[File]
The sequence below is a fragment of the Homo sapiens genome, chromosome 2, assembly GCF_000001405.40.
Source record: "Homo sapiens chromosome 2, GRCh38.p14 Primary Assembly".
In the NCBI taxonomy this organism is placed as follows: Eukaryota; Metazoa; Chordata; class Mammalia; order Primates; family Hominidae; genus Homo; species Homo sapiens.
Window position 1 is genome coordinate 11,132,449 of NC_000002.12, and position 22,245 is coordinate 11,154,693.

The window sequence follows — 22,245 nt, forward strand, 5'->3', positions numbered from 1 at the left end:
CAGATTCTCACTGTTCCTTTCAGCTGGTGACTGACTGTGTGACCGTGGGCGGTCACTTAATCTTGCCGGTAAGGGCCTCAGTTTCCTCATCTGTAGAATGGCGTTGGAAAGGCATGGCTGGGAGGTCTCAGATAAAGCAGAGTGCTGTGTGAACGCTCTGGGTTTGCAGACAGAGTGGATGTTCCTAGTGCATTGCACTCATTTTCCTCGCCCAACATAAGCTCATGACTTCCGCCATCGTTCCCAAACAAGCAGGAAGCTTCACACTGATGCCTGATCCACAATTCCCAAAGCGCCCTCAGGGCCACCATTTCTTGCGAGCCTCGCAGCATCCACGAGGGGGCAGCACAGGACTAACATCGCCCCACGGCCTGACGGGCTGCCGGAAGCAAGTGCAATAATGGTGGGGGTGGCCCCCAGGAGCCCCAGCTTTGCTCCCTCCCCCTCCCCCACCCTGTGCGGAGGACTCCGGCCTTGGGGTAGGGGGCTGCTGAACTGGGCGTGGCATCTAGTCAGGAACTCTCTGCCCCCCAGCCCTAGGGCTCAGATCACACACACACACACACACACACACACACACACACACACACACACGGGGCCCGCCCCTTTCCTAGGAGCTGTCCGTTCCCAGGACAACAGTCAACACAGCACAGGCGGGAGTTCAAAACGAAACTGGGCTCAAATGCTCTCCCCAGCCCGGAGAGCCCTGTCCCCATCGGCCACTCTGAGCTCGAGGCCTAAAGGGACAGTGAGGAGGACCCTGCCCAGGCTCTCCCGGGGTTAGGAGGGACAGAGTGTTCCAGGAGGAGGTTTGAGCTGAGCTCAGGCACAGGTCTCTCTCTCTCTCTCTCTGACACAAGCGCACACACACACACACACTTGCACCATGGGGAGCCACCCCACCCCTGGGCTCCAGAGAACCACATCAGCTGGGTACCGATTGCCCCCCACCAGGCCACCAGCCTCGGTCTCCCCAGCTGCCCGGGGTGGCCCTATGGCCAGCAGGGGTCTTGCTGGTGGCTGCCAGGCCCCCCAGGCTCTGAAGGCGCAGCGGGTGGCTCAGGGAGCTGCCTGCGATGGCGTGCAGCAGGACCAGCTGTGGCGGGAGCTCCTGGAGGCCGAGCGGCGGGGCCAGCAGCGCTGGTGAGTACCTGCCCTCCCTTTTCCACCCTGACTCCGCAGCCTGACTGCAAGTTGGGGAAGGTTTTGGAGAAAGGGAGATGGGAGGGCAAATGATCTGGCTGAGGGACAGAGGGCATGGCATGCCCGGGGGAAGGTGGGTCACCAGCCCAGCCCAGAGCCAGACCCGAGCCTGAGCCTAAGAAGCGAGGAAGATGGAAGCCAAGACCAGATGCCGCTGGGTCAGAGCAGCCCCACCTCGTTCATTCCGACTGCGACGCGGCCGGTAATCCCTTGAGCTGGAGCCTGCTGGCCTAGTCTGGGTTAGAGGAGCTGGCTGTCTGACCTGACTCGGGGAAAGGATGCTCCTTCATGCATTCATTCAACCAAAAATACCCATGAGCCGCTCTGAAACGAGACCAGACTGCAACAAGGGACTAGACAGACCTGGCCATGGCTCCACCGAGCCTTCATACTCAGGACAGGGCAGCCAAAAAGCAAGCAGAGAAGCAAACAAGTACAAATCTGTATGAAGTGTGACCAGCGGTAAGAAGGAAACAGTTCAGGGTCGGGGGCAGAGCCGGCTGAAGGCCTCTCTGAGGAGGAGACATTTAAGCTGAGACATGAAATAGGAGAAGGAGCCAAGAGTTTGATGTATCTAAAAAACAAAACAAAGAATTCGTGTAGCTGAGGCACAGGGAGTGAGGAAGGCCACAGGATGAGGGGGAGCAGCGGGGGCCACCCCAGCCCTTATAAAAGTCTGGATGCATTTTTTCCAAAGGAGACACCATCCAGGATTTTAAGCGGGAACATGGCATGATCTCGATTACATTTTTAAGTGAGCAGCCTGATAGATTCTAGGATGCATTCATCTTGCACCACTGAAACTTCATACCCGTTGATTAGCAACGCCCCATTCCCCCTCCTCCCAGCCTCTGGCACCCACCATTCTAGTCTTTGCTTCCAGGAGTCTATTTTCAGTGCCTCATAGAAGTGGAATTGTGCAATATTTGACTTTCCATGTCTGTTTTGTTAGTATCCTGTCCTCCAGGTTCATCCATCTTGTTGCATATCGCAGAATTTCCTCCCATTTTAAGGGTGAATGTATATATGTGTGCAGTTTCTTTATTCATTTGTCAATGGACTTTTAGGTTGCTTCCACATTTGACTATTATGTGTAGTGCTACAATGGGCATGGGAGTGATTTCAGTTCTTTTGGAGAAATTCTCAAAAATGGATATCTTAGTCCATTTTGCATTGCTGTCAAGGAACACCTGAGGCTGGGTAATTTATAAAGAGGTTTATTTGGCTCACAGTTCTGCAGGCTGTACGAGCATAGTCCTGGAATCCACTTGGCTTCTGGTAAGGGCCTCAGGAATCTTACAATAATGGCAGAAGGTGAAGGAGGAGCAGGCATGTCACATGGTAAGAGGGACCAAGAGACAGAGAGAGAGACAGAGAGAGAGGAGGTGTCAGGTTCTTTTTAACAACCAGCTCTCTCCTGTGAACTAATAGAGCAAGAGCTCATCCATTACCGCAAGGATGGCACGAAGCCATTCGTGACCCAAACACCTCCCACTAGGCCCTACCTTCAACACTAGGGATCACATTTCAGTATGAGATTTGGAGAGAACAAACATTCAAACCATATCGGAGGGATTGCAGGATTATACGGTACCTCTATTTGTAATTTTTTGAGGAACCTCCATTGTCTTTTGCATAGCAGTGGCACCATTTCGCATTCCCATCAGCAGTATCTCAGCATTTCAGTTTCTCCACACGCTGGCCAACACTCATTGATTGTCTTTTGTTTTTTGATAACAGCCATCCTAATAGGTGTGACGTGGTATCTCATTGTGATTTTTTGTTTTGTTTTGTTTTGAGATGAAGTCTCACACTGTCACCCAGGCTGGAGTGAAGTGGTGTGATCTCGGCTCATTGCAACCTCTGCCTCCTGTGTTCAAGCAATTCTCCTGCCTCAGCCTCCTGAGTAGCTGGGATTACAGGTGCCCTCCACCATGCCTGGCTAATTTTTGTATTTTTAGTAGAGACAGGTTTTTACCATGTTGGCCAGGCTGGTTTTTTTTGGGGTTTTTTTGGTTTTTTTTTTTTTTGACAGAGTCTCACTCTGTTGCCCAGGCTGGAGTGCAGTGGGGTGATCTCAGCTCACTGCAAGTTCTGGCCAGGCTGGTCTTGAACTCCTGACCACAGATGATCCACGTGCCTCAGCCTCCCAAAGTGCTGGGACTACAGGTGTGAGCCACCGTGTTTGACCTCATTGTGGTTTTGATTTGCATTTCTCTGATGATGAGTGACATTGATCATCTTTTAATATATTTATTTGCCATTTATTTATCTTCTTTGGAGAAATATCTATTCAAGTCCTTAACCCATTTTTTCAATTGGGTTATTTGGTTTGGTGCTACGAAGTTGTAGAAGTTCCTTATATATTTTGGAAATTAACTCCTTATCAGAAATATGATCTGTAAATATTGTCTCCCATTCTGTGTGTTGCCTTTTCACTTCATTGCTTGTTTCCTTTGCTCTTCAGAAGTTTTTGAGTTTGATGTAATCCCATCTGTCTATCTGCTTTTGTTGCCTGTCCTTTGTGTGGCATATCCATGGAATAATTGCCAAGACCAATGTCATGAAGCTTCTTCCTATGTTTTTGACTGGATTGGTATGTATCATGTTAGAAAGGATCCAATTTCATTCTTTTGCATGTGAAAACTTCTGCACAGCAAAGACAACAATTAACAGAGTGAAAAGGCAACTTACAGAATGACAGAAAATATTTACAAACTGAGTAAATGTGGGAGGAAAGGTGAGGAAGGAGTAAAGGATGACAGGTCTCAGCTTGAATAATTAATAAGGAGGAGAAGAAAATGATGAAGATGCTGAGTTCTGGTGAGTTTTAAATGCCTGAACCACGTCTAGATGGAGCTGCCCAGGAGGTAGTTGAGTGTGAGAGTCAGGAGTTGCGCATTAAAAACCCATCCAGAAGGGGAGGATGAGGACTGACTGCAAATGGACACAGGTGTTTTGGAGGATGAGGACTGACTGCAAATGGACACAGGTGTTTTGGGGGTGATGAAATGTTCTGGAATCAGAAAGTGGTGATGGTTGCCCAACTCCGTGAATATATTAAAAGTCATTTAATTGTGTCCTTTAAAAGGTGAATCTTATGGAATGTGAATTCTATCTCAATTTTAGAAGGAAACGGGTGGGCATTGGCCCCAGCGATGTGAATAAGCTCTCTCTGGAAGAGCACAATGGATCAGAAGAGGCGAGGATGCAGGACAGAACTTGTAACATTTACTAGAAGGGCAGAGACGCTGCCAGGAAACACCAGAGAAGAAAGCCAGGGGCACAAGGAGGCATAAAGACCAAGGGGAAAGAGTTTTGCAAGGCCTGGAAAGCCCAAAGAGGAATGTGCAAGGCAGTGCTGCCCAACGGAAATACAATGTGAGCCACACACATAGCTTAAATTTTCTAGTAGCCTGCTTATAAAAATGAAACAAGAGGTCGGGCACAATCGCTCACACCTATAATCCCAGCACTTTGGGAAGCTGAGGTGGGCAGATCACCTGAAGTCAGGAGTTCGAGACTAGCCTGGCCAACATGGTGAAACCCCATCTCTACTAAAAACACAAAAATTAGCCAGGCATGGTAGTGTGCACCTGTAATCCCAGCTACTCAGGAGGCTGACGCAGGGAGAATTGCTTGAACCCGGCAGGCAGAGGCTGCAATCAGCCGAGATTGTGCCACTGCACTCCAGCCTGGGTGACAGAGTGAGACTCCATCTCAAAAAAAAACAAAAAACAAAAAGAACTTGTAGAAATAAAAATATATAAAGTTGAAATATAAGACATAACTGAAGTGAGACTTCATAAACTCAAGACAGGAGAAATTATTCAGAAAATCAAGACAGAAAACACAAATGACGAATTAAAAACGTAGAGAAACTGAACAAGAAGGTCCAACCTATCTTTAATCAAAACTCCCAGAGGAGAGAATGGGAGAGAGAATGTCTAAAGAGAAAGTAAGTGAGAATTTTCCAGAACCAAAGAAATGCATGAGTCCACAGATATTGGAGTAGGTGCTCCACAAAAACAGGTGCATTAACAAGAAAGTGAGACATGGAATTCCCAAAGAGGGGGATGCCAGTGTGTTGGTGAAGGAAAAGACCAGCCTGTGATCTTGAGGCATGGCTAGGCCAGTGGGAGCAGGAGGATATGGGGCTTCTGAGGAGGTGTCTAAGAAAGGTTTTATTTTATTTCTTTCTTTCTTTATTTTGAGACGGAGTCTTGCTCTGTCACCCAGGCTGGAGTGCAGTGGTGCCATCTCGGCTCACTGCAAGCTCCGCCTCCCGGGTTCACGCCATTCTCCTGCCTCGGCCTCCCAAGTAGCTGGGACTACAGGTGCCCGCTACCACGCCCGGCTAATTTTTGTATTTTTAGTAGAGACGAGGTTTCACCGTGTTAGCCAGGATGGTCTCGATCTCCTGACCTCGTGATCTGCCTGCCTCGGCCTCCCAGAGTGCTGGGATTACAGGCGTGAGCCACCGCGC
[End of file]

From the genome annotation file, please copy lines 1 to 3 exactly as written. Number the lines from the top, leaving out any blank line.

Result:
The sequence below is a fragment of the Homo sapiens genome, chromosome 2, assembly GCF_000001405.40.
Source record: "Homo sapiens chromosome 2, GRCh38.p14 Primary Assembly".
In the NCBI taxonomy this organism is placed as follows: Eukaryota; Metazoa; Chordata; class Mammalia; order Primates; family Hominidae; genus Homo; species Homo sapiens.